It’s already a bit time-consuming to sift through 10,000 baby names, blogs and websites—not to mention advice from aunts, sisters and coworkers—when preparing to be parent. Once you add in trying to be eco-friendly and green in the process, it’s understandable some people may feel a bit … overwhelmed.
Luckily, as information becomes more abundant and accessible through technology, people are also working to consolidate and create sense from the madness. Laura Carlin and Alison Forbes, the two minds (and sisters) behind Inspired Everyday Living, have done this quite successfully with their Peaceful Nursery App. Rather than give a list of endorsed brands and products, the Peaceful Nursery App provides a thoughtful shopping checklist with guides that teach parents what to consider and look for—or avoid—when creating a green nursery.
The motivation for the app can be traced back to a single crib mattress that Carlin bought when pregnant with her first child. “I went and opened the door to the closet and it just smelled like chemicals. I was convinced that my husband must have spilled paint varnish in there or something, but then I realized that that smell was the mattress off-gassing. That’s what made me go deeper and create a totally natural, chemical-free nursery which became a big driving force in the book.”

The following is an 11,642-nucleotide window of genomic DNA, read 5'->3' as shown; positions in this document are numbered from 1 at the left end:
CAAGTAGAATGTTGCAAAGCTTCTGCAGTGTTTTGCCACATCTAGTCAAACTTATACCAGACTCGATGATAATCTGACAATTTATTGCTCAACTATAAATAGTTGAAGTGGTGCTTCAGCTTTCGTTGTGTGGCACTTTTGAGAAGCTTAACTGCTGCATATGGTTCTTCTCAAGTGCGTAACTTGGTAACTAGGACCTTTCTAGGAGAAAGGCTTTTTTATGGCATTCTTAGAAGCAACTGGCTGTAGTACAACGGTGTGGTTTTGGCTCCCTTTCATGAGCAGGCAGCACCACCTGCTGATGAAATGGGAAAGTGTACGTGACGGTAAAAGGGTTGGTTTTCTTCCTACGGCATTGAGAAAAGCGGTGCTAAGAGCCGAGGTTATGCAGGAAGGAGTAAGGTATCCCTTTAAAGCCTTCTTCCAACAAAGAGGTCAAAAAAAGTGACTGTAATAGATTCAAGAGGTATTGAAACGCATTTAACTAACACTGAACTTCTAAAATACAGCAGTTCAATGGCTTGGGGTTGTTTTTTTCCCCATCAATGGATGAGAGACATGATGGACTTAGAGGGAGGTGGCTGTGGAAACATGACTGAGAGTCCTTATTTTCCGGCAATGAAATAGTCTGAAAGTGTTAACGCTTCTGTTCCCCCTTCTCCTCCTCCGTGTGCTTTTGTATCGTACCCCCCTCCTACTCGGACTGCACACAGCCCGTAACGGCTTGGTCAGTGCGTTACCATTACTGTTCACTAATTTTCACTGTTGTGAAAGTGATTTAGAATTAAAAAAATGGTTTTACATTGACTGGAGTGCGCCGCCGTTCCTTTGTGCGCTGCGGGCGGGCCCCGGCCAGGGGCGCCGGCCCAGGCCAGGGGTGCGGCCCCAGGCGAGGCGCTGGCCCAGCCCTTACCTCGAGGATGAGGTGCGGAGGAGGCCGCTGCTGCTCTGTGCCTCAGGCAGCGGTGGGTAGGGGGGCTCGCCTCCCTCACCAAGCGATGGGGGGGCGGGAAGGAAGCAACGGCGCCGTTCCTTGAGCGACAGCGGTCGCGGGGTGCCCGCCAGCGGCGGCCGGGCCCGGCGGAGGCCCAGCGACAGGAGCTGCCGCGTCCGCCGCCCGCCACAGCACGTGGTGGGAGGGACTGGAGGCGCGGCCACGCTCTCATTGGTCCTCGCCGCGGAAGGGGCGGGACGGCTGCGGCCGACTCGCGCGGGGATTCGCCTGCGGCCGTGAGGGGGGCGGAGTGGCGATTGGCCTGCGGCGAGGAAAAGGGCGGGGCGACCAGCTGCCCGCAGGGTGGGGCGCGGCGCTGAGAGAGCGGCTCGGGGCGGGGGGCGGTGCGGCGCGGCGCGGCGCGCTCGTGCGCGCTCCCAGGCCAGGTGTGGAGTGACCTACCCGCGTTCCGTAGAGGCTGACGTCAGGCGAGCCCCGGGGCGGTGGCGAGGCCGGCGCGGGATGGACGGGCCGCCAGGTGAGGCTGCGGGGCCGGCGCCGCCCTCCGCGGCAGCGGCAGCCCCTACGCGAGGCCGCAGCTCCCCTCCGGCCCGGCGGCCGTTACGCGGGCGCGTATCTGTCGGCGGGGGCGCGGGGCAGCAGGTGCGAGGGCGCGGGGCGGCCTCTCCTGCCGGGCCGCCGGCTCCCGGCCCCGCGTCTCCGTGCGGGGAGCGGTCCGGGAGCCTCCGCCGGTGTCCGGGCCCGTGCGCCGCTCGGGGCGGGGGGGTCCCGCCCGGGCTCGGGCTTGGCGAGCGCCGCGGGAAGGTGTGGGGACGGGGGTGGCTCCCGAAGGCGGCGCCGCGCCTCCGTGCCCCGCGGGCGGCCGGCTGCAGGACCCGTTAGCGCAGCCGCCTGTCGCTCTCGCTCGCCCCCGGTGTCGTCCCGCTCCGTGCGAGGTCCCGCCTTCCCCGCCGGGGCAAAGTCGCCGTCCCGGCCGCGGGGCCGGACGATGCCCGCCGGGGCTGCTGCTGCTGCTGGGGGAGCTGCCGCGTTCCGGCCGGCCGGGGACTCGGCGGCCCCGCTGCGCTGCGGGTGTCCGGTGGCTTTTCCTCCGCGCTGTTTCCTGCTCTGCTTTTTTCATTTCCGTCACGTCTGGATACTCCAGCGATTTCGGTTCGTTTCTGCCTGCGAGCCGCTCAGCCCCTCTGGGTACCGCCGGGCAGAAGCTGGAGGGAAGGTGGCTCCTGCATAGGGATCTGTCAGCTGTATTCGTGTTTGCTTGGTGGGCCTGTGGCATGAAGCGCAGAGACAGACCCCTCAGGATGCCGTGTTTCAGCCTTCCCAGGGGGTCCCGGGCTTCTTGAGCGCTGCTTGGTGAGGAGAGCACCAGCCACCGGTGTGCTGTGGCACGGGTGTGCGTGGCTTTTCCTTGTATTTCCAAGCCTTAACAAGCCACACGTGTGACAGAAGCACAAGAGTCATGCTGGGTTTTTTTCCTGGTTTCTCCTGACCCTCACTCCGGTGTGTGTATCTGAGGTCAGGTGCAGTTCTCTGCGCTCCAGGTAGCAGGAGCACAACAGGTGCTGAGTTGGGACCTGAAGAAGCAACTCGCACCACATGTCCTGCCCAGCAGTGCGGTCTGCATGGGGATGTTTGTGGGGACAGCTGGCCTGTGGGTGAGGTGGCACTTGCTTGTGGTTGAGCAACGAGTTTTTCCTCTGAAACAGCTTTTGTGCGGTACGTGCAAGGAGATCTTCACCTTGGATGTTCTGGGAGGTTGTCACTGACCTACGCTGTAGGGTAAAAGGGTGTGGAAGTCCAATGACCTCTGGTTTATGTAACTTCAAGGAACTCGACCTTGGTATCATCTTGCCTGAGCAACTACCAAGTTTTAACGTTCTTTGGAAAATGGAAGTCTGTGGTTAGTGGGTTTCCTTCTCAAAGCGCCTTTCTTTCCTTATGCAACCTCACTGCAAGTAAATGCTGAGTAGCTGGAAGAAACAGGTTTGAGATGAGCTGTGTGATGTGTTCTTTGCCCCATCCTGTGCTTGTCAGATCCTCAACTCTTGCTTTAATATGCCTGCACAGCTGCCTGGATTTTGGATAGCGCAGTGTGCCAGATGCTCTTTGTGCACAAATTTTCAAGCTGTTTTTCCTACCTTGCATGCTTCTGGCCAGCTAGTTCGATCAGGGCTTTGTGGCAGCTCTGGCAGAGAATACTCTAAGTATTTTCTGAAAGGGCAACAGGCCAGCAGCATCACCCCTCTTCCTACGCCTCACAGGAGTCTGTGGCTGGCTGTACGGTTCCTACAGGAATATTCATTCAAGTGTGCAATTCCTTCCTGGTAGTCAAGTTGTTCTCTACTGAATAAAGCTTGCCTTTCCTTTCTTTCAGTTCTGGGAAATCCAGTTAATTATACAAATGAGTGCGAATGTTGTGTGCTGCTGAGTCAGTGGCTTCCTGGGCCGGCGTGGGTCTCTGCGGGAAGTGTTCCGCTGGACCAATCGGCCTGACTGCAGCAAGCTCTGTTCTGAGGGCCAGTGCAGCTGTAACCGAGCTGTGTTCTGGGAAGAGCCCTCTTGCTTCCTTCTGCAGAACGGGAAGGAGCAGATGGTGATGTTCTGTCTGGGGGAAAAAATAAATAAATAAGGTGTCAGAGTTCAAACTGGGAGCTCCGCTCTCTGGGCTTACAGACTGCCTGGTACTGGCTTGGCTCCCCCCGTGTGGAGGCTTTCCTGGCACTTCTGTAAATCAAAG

But she found out that the path to a green nursery was not exactly easy to navigate, especially in 2003 when mommy bloggers were few and green was a relatively new marketing term. Seeing how people could easily get discouraged, the sisters wanted to make things as simple as possible. Rather than scare or overwhelm people with facts, they focused on the small changes people can make. “[We] tell people to tune into your intuition and common sense, to do the best that you can, to take small steps – there are little things that you can do that make a big difference and don’t cost a lot of money,” said Carlin.
While parents obviously do a lot of mental preparation through those nine months, much of that time is spent dedicated to buying things—cribs, strollers, car seats, diapers, bottles and whatever else is the latest must-have. Carlin and Forbes saw that in their group of friends, women would go to each other for advice on what they need—passing around lists from woman to woman.
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